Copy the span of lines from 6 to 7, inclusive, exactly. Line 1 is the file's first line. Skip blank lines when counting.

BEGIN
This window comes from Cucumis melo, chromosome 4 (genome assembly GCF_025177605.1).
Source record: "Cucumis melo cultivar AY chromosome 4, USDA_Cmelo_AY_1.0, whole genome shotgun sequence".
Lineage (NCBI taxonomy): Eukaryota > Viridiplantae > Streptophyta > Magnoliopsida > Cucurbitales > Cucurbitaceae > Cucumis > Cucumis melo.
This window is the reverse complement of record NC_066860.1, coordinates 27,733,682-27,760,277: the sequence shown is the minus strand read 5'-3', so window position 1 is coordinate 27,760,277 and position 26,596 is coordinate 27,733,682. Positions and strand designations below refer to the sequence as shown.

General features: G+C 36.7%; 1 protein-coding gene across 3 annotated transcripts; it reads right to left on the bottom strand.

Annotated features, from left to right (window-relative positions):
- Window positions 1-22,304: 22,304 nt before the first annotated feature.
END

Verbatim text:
Annotated features, from left to right (window-relative positions):
- Window positions 1-22,304: 22,304 nt before the first annotated feature.